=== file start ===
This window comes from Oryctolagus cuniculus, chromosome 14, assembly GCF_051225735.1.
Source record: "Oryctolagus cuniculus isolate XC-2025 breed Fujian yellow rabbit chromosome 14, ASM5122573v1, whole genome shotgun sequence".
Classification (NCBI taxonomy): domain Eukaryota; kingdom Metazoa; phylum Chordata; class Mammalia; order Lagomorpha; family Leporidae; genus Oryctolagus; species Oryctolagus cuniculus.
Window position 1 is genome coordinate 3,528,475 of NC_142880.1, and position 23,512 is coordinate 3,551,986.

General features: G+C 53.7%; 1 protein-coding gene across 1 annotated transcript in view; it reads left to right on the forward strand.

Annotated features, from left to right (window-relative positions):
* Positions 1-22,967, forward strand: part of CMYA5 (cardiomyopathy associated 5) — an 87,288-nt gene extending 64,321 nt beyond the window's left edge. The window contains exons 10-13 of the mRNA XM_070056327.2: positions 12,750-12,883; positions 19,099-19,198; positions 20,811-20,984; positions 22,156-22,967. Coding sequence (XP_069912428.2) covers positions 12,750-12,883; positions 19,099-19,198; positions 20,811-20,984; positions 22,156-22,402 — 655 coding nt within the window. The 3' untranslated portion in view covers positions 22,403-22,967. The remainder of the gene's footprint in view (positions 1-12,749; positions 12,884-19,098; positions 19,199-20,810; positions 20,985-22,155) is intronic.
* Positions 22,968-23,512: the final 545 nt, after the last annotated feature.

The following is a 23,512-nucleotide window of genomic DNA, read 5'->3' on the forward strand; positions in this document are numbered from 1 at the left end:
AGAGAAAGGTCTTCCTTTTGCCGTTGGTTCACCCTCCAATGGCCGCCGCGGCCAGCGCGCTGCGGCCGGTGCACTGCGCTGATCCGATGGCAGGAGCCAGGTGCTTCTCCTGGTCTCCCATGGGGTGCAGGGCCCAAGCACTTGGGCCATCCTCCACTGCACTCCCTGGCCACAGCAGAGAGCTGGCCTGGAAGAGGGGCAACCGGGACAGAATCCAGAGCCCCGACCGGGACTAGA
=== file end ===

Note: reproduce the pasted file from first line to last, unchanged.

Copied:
This window comes from Oryctolagus cuniculus, chromosome 14, assembly GCF_051225735.1.
Source record: "Oryctolagus cuniculus isolate XC-2025 breed Fujian yellow rabbit chromosome 14, ASM5122573v1, whole genome shotgun sequence".
Classification (NCBI taxonomy): domain Eukaryota; kingdom Metazoa; phylum Chordata; class Mammalia; order Lagomorpha; family Leporidae; genus Oryctolagus; species Oryctolagus cuniculus.
Window position 1 is genome coordinate 3,528,475 of NC_142880.1, and position 23,512 is coordinate 3,551,986.

General features: G+C 53.7%; 1 protein-coding gene across 1 annotated transcript in view; it reads left to right on the forward strand.

Annotated features, from left to right (window-relative positions):
* Positions 1-22,967, forward strand: part of CMYA5 (cardiomyopathy associated 5) — an 87,288-nt gene extending 64,321 nt beyond the window's left edge. The window contains exons 10-13 of the mRNA XM_070056327.2: positions 12,750-12,883; positions 19,099-19,198; positions 20,811-20,984; positions 22,156-22,967. Coding sequence (XP_069912428.2) covers positions 12,750-12,883; positions 19,099-19,198; positions 20,811-20,984; positions 22,156-22,402 — 655 coding nt within the window. The 3' untranslated portion in view covers positions 22,403-22,967. The remainder of the gene's footprint in view (positions 1-12,749; positions 12,884-19,098; positions 19,199-20,810; positions 20,985-22,155) is intronic.
* Positions 22,968-23,512: the final 545 nt, after the last annotated feature.

The following is a 23,512-nucleotide window of genomic DNA, read 5'->3' on the forward strand; positions in this document are numbered from 1 at the left end:
AGAGAAAGGTCTTCCTTTTGCCGTTGGTTCACCCTCCAATGGCCGCCGCGGCCAGCGCGCTGCGGCCGGTGCACTGCGCTGATCCGATGGCAGGAGCCAGGTGCTTCTCCTGGTCTCCCATGGGGTGCAGGGCCCAAGCACTTGGGCCATCCTCCACTGCACTCCCTGGCCACAGCAGAGAGCTGGCCTGGAAGAGGGGCAACCGGGACAGAATCCAGAGCCCCGACCGGGACTAGA